In a nutshell, leading a healthy lifestyle, and doing so as early in life as possible, is key. By eating a balanced diet (and thereby ensuring a sufficient intake of micro- and macronutrients according to our needs), exercising regularly (the World Health Organisation's 2020 guidelines recommend 150–300 minutes of moderate, or 75–150 minutes of vigorous exercise weekly for all adults ), sleeping well and sleeping enough (between 7 and 9 hours per night for adults ), regularly learning new skills or practicing those we already know (a good example is trying to do things with our non-dominant hand), spending time in a way that leaves us feeling happy and satisfied, connecting with friends and family, and avoiding unhealthy and unsafe habits (including, but not limited to, excess alcohol intake, smoking and other drug use, and participating in activities with high risk of injury), we can improve our health and well-being, and reduce the likelihood of serious illness and disability later in life. Simply put, systematic investments into one's own health, as well as into easier and better dissemination of sound, expert-backed health advice, public health measures and initiatives, stands to benefit not just the individual, but society at large.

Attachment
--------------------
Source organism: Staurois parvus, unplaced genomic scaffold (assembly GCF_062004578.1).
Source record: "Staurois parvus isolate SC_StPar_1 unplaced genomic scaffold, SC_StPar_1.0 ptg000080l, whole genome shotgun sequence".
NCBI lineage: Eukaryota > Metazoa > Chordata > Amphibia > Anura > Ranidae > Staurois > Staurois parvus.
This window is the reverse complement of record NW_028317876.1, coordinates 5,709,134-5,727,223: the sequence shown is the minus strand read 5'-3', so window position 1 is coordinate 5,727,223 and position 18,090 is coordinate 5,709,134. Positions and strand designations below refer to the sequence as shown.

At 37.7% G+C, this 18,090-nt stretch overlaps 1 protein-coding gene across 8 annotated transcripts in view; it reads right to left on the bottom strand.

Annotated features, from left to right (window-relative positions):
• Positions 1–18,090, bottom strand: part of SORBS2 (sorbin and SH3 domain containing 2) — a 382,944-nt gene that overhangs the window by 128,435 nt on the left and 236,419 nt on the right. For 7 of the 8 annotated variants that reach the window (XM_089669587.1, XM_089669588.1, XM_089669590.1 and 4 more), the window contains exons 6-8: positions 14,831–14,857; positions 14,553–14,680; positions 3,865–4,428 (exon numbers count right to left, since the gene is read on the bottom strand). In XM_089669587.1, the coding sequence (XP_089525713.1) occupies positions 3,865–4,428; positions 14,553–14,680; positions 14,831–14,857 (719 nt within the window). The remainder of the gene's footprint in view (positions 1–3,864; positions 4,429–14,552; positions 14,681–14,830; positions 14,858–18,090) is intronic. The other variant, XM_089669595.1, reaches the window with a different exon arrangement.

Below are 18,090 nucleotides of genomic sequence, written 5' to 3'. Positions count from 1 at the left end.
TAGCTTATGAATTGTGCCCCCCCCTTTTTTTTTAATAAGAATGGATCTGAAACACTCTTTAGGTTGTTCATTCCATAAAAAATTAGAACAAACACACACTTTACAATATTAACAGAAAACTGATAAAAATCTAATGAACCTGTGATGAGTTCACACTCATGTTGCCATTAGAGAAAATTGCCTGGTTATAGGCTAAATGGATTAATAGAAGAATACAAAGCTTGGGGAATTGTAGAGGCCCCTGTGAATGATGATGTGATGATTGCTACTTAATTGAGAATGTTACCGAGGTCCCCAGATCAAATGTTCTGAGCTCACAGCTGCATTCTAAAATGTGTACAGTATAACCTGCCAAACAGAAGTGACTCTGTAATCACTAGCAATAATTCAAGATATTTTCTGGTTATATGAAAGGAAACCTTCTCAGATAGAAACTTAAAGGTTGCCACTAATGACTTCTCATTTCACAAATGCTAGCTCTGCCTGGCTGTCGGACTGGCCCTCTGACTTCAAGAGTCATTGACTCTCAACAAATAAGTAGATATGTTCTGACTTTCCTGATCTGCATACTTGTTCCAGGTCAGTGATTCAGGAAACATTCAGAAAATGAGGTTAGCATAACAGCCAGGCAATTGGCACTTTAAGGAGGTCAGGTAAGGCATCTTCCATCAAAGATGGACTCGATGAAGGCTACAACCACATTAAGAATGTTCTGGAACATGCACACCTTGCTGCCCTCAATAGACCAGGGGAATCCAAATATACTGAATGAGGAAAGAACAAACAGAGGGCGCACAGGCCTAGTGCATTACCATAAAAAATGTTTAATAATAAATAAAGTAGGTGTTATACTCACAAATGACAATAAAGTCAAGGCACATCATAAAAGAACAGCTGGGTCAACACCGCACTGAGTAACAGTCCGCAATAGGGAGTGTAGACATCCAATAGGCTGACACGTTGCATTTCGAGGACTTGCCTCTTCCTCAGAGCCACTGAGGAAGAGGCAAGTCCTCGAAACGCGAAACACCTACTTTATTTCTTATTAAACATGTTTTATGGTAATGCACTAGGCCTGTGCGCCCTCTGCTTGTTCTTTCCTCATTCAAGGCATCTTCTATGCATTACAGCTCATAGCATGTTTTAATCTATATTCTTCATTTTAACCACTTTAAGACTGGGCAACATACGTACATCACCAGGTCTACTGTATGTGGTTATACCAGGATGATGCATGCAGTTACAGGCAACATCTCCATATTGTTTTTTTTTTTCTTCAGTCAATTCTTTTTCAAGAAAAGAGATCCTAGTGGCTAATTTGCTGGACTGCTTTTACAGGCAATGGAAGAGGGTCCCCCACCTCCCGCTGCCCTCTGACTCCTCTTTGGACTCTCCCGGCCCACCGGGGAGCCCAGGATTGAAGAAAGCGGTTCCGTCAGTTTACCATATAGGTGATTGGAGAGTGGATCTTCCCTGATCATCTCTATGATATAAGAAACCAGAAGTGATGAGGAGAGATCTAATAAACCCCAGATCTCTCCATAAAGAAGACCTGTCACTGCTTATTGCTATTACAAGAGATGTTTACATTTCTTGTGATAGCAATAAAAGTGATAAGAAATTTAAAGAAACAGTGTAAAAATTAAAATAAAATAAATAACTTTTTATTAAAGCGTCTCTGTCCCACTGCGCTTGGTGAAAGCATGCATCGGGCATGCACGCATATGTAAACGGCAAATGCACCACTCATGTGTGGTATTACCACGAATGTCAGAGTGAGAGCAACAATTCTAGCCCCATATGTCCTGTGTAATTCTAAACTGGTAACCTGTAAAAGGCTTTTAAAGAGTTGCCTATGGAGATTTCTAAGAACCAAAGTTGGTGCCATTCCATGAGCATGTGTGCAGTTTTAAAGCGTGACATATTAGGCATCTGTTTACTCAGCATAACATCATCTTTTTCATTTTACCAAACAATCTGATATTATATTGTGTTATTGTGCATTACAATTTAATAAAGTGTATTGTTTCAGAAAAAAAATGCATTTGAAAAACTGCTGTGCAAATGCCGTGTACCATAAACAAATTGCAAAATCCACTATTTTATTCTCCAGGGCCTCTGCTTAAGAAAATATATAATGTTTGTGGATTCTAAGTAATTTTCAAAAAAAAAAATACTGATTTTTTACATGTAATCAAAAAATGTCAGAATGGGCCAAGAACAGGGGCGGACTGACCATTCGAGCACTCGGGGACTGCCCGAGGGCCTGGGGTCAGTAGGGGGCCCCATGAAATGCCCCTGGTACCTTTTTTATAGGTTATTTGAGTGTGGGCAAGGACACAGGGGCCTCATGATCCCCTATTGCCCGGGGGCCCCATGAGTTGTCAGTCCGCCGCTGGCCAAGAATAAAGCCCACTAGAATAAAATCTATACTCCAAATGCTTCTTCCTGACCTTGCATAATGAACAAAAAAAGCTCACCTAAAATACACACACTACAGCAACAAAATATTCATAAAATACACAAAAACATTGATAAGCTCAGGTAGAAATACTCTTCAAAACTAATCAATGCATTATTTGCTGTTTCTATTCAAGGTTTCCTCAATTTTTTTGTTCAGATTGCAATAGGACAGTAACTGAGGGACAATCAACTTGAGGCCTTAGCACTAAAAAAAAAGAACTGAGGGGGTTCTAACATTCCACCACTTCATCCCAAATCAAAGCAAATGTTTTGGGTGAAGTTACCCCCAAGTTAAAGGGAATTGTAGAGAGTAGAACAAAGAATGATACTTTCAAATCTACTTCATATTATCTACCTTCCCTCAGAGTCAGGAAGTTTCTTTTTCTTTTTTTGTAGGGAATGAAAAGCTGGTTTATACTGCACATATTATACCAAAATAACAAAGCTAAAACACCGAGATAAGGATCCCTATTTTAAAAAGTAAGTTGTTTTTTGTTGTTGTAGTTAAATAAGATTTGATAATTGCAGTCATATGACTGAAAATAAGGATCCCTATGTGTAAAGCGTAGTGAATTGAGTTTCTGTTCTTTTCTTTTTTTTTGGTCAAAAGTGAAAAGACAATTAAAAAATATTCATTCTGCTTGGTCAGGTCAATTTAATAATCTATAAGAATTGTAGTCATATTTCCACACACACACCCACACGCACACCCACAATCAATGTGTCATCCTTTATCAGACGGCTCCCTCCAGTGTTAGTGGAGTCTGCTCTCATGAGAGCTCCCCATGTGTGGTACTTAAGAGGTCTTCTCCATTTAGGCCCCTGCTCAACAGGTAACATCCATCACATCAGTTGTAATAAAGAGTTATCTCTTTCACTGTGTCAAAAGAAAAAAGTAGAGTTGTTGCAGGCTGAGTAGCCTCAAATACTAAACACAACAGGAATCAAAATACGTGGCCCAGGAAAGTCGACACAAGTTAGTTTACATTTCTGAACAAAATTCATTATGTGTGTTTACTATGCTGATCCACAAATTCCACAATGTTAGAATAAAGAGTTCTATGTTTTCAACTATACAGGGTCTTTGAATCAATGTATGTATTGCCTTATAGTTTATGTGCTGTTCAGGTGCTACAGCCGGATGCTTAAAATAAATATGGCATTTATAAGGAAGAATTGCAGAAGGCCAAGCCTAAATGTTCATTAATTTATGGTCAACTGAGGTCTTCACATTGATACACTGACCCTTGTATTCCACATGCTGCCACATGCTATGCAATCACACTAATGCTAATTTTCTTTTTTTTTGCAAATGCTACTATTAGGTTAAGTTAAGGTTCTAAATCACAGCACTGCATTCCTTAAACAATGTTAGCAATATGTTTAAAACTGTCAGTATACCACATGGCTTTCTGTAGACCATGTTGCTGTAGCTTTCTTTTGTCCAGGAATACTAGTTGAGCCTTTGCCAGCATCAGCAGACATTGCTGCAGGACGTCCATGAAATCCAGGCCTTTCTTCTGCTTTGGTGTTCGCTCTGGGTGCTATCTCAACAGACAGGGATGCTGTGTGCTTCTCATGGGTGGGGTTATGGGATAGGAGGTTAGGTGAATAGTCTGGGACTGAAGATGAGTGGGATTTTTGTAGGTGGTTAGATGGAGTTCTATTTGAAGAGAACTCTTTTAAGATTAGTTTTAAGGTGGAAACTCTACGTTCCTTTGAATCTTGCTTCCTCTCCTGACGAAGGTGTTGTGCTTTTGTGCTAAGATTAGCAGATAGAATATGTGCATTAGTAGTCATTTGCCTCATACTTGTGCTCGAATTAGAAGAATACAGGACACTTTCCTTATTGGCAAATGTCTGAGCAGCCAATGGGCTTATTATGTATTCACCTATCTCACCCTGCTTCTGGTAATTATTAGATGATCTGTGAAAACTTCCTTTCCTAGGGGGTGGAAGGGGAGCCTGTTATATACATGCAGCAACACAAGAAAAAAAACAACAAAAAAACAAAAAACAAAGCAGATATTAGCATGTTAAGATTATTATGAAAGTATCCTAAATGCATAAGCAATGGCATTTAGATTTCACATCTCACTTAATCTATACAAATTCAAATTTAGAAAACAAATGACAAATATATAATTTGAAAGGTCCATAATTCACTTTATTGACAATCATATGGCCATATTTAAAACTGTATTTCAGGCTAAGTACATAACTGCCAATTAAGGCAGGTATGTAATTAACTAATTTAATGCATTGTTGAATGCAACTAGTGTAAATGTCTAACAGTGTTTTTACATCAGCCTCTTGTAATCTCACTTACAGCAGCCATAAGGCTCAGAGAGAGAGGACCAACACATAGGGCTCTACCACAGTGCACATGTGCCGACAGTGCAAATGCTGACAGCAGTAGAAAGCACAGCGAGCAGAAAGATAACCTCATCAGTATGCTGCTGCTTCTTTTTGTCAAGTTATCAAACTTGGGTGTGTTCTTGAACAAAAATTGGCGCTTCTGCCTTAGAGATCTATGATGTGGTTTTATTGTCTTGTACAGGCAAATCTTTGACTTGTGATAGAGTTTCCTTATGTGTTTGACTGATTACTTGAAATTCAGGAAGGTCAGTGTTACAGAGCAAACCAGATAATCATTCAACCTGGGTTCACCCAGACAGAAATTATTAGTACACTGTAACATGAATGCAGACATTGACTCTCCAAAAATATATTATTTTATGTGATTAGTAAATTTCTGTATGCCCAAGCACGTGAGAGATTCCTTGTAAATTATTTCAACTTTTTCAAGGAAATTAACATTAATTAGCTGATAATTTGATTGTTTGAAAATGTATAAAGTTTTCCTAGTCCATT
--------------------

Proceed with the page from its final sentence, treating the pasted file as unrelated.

How do the brains of geniuses differ from the rest of our brains?
Upon post-mortem inspection, the brain of one of the world's most famous geniuses, Albert Einstein, appeared slightly smaller than the average brain (1230 g vs. 1,300–1,400 g, respectively) [6,7]. It was later suggested that his brain had a greater number of glial cells (i.e. various cell types that ensure an optimal micro-environment for neurons), that the cortex (the outer surface) was more convoluted, that some parts of his brain were asymmetric, and that his corpus callosum (a large bundle of neural fibers connecting the two hemispheres, or halves of the brain) was thicker than average . Several conclusions with varying degrees of cogency have been drawn from these differences, but the one thing that surely follows from these observations is that it's not the size of the brain that matters, it's how we use it.